The Singapore residential property market has been on the decline in the last three years, but that doesn’t mean investors have stopped looking for opportunities to tap into. In fact, thanks to the drop in property prices, those who are confident in the country’s economy have been snapping up properties. There have also been those who have diversified their portfolio. While investing in properties have proven to be rather lucrative in the past, it is no longer a “sure-win” bet. As a result, investors have increasingly looked for alternative ways, such as REITs to grow their capital. But are the returns using these two methods the same?
Traditional way of investing in property
The conventional method of property investment is to buy a property, rent it out and/or wait at least 5 to 10 years for capital appreciation before selling it. That’s physical property investing presented in a very simplistic manner. But to do this, you need deep pockets to foot the down payment, watch the interest rates on your mortgage loans, and of course, there is a risk that the market can go down and you need to wait it out to sell your property at the price you want.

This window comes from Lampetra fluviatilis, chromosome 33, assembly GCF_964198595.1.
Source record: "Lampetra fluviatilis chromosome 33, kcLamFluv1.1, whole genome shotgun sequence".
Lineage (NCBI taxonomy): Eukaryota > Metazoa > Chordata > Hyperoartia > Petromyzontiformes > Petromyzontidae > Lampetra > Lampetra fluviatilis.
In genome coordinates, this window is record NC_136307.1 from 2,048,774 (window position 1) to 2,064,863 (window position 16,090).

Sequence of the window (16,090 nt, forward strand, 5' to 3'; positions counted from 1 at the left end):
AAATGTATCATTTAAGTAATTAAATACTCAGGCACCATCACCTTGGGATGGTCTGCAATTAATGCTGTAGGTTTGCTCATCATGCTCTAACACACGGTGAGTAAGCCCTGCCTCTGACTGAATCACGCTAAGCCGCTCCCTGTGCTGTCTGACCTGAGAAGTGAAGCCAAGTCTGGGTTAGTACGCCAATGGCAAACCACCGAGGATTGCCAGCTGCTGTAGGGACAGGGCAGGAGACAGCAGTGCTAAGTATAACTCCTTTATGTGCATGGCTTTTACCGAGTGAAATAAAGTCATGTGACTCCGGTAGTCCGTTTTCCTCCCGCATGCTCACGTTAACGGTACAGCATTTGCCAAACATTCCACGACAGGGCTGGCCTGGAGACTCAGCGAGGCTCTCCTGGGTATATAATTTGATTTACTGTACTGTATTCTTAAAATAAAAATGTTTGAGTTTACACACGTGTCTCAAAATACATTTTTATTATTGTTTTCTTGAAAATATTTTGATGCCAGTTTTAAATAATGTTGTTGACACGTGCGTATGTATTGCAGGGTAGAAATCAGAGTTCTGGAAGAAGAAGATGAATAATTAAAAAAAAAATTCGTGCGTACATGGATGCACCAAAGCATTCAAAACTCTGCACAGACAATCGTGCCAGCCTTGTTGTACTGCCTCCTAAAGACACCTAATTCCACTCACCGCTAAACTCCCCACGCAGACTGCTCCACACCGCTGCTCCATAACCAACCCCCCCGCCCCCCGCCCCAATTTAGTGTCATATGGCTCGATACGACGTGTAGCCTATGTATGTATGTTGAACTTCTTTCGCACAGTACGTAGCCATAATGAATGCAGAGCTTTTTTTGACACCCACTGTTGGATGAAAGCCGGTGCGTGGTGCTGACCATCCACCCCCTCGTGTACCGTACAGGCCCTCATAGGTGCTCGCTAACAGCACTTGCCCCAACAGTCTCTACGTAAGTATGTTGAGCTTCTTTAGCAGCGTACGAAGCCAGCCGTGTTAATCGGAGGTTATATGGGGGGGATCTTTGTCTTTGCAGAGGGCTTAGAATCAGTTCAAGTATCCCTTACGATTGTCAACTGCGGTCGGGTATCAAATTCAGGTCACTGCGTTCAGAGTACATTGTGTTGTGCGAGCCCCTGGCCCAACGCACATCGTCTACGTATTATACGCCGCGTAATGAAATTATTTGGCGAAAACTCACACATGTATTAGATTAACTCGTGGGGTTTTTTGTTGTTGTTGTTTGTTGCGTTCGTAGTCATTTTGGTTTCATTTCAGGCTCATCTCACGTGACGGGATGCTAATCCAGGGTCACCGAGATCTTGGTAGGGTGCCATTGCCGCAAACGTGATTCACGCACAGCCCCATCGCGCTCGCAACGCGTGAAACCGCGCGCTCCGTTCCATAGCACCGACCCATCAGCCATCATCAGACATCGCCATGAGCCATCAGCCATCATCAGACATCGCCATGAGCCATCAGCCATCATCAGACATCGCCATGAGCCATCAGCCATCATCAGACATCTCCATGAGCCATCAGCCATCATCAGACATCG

Using REITs to invest in Property
Luckily, for those who do not have a 5 or 6-figure sum ready to pay up for a property’s down payment, you can still invest in property through REITs. REITs, or Real Estate Investment Trusts, allow individual investors to access real property assets through trusts managed professionally by REIT managers. They trade pretty much like shares – which means that REITs are a lot more liquid as compared to buying actual property. Their most attractive feature is that they pay steady dividends. This is because the REITs market is very much regulated and REITs here are required to distribute at least 90% of their taxable income each year in order to be tax-exempt. Hence the fat dividends attracting many investors.
Comparing REITs And Real Property